Models were constructed in the following two ways: (1) a standard Cox proportional hazards model using the baseline HbA1c levels and covariates and (2) a time-dependent Cox propotional hazards model considering HbA1c levels, age, BMI, smoking, alcohol use, regular exercise, hypertension, and dyslipidemia that change over time as time-dependent variables using information from follow-up examination. Missing data were replaced with the values measured in the previous examination. When estimating the risk of cause-specific mortality from CVD, cancer, and external causes, mortality from the other causes was considered competing risk using the Fine–Grey model. Person-years for each participant were calculated as the duration from the baseline examination date to the date of death or 31 December 2017 depending on which came first. Mortality rates per 1000 person-years were calculated for each HbA1c category.
To assess whether the association between HbA1c levels and the risk of mortality differed according to the characteristics of study participants, subgroup analyses were performed for age, sex, smoking status, hypertension, liver diseases, and RBC count. We also tested the interaction effect between HbA1c levels and the characteristics of study participants on mortality using interaction terms.
For sensitivity analysis, we additionally adjusted for RBC count, haemoglobin level, anaemia, and liver diseases which are known to affect HbA1c in our analytical models. We also adjusted for waist circumference instead of BMI. Furthermore, to rule out the effects of possible subclinical disease or underlying poor health condition, we excluded 77 people who died within the first 2 years of follow-up.
After excluding participants with known diabetes, restricted cubic spline regression analyses were performed to model the shape of the association between continuous HbA1c levels at baseline and mortality. Knots were set at the 5th, 25th, 75th, and 95th percentiles and reference was set at the median HbA1c level of 5.6%. The plot was truncated at the 1st and 99th percentiles.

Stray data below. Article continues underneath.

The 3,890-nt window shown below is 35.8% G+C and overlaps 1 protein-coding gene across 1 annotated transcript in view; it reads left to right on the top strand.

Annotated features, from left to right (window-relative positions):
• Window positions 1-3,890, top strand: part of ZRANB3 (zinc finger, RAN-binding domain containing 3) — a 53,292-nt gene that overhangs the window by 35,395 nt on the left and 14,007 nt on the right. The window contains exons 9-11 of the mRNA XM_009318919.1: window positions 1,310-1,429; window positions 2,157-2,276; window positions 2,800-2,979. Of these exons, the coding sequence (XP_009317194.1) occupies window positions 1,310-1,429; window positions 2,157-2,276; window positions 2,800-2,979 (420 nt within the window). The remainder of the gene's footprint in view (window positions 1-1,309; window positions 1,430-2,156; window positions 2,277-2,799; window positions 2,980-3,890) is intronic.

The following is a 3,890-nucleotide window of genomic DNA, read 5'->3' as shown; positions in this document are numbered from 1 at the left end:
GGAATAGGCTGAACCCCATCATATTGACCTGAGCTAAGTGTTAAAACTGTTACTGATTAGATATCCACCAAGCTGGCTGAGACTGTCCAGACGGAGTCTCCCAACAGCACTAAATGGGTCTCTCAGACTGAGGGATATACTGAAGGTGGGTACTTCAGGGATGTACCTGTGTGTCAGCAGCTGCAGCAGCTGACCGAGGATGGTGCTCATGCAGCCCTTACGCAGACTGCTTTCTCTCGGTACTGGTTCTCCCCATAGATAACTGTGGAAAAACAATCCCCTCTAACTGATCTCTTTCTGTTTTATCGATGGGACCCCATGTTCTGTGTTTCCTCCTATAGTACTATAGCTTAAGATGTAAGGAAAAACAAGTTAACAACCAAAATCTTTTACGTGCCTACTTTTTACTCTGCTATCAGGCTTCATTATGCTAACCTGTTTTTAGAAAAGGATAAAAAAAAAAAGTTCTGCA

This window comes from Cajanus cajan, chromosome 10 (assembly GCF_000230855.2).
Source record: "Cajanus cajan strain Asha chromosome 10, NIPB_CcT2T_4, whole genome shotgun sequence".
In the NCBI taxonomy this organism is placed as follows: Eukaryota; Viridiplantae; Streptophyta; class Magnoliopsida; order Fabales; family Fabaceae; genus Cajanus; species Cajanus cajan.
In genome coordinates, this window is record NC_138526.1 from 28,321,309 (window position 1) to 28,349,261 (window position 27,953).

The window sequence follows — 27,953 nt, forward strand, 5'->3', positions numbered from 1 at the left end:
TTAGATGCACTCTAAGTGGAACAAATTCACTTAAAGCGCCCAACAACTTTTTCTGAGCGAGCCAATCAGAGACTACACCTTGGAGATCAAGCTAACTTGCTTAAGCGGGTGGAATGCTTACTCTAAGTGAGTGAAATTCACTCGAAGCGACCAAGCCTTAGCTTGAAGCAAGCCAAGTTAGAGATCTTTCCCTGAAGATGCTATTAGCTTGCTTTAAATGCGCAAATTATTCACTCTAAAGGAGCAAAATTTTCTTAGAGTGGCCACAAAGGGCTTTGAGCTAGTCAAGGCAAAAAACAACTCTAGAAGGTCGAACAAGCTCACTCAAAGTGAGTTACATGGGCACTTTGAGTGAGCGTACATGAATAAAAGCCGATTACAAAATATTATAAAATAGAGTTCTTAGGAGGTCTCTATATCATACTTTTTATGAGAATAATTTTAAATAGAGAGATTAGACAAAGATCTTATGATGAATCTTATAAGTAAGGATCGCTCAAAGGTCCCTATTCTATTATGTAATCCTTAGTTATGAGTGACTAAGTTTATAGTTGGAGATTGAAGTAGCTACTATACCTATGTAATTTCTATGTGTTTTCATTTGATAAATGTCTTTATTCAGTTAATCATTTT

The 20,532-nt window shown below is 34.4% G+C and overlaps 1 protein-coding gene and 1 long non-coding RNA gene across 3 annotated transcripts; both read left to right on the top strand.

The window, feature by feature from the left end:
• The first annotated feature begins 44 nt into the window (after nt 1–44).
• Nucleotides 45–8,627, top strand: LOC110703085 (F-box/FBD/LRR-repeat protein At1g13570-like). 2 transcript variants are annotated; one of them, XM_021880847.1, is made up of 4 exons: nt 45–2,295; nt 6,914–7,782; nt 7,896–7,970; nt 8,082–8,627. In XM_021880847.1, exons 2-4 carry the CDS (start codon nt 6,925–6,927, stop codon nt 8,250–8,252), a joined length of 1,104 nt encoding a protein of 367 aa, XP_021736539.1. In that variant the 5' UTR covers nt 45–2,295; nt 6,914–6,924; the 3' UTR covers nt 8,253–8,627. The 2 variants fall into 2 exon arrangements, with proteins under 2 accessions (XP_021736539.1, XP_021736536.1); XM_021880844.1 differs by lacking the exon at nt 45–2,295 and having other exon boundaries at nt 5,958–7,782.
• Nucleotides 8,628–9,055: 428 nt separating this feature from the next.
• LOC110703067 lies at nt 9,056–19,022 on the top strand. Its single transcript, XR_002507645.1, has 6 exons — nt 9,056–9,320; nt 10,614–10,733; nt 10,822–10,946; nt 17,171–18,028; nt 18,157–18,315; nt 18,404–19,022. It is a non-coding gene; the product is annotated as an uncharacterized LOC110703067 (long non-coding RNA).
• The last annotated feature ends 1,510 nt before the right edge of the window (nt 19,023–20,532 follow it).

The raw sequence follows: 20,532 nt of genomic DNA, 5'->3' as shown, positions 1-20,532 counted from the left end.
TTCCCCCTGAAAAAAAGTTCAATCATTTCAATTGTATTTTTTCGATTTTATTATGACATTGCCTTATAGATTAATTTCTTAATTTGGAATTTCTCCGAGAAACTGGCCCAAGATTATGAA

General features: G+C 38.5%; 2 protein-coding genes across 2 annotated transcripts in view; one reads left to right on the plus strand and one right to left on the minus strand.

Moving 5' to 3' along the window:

Additionally, we compared the receiver-operating characteristic (ROC) curves and the area under the curve (AUC) for mortality of a conventional model and the model plus baseline HbA1c. The conventional model included age, sex, residential area, BMI, smoking, alcohol use, regular exercise, education, hypertension, and dyslipidemia.
SAS version 9.4 (SAS Institute, Cary, NC, USA) was used for all statistical analyses, and statistical significance was defined as two-tailed p values < 0.05.
Table 1 presents the baseline characteristics of the study population stratified by HbA1c levels. Participants with higher HbA1c levels were more likely to be older and had higher BMI, waist circumferences, RBC counts, haemoglobin levels, hypertension and dyslipidaemia prevalences, and proportion of current smokers; lower prevalence of anaemia, proportion of current alcohol drinkers, and education level. On the other hand, participants with lower HbA1c levels tended to have lower RBC counts and higher prevalence of anaemia and liver diseases.